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Complexity & Nuance

Updated: Jun 25

Flecti Non Frangi: To be bent, but unbroken.

This idea is the heart of our work at Lodestar -- how do we realize and acknowledge the harm, and be deliberative and aspirational as we move through it. How do we emerge not only unbroken, but having experienced intratraumatic healing and growth?

Lately I’ve been wondering about this more collectively. Will we emerge from this time of unrelenting toxic stress bent but stronger? Kinder? Wiser? More patient? More understanding? More willing to create and maintain space for each other? Will we have absorbed lessons that shape us in powerful, and empowering, ways?

I think it depends on how we choose to move through this unending “middle” part.


Complexity and Nuance are my love languages. Unfortunately, as I found myself writing in a different forum just this morning, social media is where complexity and nuance go to die a bloody death.

Somehow, we are going to have to lean into the reality that truth is rarely (never, in my experience, no matter how hard I’ve tried to make it so) found in the binary. Humans are wonderfully, brilliantly complex creatures who come at us with a fullness of experience we cannot begin to imagine unless we choose to openly embrace complexity.

This is known as The Great Yes/And.

(yes. I totally made that up. And. I bet you’ll remember it)

Yes, I am open to the truth of your lived experience and appreciating how you make sense of your life. AND, here is mine – it is different! Both truths can exist simultaneously. In fact, when we allow both to exist, we move into a growth trajectory that opens up all kinds of possibility.


I will freely admit to cry-scrolling last night. I was soaking up photos of teachers in my community getting their first vaccine, and for whatever reason this hit me even harder than did the photos of my vaccinated physician colleagues. Maybe it is because I’ve watched as educators – casualties of this pandemic, too – worked themselves to exhaustion caring for children who are not theirs in ways they never trained for or dreamed they’d be required.

That they are being vaccinated provides me a profound sense of relief. On the balance, a significant portion of America’s teachers, staff and administrators fall into a “high or high-er” risk category. And while my district has done fairly well with a hybrid schedule and strict mitigation, that we are now moving into a time of real protection was an enormous exhale for me.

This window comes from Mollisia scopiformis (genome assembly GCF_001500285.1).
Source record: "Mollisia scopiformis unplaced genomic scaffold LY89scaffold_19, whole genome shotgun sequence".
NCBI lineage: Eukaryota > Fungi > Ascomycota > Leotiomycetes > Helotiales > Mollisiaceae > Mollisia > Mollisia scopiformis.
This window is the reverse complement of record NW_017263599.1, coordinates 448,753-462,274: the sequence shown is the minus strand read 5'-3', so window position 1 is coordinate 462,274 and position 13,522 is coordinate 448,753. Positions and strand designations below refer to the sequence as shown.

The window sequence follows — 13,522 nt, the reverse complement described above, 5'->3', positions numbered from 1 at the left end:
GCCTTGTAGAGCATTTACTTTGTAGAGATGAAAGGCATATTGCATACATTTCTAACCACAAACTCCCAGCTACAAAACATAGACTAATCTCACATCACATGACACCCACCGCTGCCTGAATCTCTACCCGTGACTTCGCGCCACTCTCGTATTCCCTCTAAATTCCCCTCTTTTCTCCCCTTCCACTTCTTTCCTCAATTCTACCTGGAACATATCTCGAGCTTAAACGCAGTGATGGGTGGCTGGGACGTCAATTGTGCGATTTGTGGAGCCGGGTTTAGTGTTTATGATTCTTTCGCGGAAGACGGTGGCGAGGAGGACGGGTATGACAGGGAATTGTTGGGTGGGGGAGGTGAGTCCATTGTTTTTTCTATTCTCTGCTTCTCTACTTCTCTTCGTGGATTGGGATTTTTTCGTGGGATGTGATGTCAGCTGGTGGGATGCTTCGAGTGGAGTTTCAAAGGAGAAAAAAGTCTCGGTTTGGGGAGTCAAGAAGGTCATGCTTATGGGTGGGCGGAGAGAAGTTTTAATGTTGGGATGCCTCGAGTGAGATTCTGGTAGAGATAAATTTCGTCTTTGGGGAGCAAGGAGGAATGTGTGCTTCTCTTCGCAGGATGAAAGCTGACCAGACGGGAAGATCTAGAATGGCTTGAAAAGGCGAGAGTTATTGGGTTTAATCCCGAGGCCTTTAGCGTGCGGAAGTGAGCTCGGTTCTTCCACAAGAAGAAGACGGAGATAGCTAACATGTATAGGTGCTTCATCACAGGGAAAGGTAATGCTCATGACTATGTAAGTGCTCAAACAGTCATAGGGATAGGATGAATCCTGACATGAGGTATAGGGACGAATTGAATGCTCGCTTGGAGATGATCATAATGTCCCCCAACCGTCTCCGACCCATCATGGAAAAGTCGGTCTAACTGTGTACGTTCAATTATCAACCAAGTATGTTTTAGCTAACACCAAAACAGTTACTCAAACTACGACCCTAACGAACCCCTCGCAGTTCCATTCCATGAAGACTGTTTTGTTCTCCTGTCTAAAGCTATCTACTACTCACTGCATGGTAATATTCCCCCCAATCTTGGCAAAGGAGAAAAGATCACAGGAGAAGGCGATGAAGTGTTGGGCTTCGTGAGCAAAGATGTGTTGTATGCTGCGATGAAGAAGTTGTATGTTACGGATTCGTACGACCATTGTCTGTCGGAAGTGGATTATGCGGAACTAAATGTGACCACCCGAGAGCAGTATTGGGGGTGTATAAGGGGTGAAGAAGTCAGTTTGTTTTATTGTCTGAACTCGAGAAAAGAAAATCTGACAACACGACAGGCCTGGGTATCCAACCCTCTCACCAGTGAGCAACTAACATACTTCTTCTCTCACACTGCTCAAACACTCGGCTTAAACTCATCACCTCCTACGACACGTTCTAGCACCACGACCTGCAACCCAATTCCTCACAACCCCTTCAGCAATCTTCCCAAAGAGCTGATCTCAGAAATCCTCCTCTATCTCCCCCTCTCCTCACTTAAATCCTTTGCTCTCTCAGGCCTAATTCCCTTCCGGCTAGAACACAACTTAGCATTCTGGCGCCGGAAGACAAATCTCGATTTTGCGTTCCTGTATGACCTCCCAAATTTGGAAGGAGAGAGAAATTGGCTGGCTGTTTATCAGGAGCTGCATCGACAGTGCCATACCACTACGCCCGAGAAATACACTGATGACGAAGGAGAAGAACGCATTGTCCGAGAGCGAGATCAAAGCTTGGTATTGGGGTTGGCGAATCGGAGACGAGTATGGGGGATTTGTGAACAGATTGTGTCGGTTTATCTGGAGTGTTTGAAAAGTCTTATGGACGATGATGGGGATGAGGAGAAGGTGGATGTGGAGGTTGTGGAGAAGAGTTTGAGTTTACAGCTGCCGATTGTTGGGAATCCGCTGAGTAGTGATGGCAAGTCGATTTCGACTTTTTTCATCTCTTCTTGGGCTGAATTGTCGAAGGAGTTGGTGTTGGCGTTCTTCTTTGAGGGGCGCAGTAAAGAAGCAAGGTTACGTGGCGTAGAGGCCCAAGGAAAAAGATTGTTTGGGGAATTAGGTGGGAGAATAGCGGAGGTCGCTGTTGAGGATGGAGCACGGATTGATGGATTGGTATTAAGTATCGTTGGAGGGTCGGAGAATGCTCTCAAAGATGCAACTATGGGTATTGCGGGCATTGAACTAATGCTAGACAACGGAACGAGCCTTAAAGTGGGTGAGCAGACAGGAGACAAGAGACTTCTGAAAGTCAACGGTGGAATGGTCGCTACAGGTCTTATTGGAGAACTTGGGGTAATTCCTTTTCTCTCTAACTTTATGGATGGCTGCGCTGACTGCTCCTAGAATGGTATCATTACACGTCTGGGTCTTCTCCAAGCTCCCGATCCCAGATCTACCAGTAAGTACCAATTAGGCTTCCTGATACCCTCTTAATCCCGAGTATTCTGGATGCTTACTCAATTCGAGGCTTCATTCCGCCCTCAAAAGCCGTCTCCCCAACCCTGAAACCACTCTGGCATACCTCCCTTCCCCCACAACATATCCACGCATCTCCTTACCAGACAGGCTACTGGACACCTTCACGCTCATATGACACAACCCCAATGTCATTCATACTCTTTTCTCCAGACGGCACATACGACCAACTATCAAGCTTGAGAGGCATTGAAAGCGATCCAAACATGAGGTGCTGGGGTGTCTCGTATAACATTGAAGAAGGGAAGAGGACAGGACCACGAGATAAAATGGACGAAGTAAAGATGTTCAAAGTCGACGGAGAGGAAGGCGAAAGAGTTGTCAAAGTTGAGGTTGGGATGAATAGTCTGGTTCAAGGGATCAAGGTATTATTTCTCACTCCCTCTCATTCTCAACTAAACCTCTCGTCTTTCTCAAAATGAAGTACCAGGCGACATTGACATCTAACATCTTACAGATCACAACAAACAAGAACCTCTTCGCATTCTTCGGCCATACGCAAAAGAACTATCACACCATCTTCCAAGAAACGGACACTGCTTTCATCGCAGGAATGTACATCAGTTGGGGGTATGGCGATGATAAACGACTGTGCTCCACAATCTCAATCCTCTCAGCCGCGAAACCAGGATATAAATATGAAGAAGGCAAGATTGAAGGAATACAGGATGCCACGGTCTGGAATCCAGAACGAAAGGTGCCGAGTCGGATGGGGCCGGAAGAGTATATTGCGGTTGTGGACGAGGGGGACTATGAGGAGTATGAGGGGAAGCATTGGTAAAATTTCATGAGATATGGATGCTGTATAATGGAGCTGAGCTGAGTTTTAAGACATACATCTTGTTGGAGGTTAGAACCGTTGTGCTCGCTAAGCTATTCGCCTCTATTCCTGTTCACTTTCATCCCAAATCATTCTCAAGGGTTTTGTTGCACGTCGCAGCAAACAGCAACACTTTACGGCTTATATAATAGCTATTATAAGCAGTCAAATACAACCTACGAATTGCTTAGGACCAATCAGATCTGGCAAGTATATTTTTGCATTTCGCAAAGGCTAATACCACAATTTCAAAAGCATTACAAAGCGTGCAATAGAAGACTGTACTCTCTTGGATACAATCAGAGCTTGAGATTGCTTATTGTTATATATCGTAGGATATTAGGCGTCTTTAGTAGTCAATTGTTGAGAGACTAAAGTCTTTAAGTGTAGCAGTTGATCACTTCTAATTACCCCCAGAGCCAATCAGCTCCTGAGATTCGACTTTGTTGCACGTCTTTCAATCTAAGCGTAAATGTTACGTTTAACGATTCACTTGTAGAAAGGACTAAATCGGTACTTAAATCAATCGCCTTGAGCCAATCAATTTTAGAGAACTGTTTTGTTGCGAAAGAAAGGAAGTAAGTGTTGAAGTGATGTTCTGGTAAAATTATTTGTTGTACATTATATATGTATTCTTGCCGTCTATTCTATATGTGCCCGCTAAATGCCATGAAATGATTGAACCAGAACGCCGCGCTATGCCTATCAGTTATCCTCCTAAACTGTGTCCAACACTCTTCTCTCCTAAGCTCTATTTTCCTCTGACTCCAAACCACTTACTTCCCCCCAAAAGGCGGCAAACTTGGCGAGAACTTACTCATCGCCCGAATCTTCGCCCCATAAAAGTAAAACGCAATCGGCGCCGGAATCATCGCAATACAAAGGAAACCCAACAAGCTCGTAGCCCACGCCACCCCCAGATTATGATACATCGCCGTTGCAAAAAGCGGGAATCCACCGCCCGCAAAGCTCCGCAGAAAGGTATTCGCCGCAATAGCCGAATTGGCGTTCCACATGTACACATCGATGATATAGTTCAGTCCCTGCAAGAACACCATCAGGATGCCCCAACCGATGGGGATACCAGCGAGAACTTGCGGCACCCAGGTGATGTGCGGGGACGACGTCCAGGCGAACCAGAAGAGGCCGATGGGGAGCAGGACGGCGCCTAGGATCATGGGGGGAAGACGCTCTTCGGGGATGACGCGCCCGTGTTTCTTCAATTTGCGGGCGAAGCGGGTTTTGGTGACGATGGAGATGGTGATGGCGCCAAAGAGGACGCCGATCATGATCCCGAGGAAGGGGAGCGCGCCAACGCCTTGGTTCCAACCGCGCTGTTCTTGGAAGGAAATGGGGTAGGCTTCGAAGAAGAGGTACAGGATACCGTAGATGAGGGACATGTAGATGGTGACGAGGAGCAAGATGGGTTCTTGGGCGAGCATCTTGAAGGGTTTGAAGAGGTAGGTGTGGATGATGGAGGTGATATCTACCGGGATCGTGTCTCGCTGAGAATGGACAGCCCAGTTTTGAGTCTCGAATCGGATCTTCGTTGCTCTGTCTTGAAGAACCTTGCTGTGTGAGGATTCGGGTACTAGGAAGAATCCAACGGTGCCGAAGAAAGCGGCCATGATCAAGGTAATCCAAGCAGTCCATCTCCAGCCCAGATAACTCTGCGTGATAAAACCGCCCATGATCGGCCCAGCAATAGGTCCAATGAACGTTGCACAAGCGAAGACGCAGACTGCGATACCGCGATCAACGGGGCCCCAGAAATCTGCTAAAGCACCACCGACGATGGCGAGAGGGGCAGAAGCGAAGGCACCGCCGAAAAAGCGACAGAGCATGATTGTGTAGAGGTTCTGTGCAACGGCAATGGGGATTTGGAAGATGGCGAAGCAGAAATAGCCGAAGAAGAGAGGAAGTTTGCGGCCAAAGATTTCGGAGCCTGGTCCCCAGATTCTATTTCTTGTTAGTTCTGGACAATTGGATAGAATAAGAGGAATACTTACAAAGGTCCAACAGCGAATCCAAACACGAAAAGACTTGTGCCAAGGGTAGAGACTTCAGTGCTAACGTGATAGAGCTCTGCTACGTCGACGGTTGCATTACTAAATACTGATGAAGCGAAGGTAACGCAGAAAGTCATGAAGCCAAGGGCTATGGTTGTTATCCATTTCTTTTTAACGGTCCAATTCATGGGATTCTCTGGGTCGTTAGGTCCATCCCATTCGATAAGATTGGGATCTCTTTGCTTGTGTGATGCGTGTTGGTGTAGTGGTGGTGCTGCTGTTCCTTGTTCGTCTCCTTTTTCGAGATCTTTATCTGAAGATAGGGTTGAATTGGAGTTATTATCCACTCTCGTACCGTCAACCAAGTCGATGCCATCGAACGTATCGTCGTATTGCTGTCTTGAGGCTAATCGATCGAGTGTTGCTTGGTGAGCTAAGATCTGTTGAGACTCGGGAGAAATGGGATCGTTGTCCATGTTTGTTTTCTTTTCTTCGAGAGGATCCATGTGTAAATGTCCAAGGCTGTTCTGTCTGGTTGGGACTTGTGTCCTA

AND (you knew that was coming, right?) we should have a serious, serious talk about managing expectations.

Yes, we are starting the process of vaccinating. AND we don’t yet have enough doses or a national strategy for distribution. Two doses, 4 weeks apart plus 2-weeks AFTER the second dose before an individual reaches full immunity. That means that anyone who is vaccinated today and receives their second exactly on-schedule still won’t be considered immune until March 7th.

We have a long road yet, friends. 70(ish) percent of us need to be vaccinated for herd immunity to become our shared reality.

There is a light. And we have a pretty long road yet ahead.

The good news is the road ahead isn’t nearly – not NEARLY – as long as the road we’ve travelled thus far. We are all tired, and we all need to dig deep for a little more stamina. Production and distribution will improve, and additional vaccines are in the pipeline.

We’re approaching the end of the middle part, and it’s still hard.


Multiple times every day I find myself asking, “who do I want to be in this situation?”

What does it look like when the best version of me shows up? And how do I get from where I am right now to the space that person occupies?

For me, it requires tending to the basics (hydrating! Chocolating!), taking care of others, embracing the nuanced complexity of it all, and reframing the whispers of my lesser angels.

I think they're worthy questions for each of us: Who do I want to be in this situation? What do I need to do to get there?

Keep being brave, generous and kind. Keep reaching for joy and laughter. Connect with someone today – they need you as much as you need them.

More soon

Dr. K

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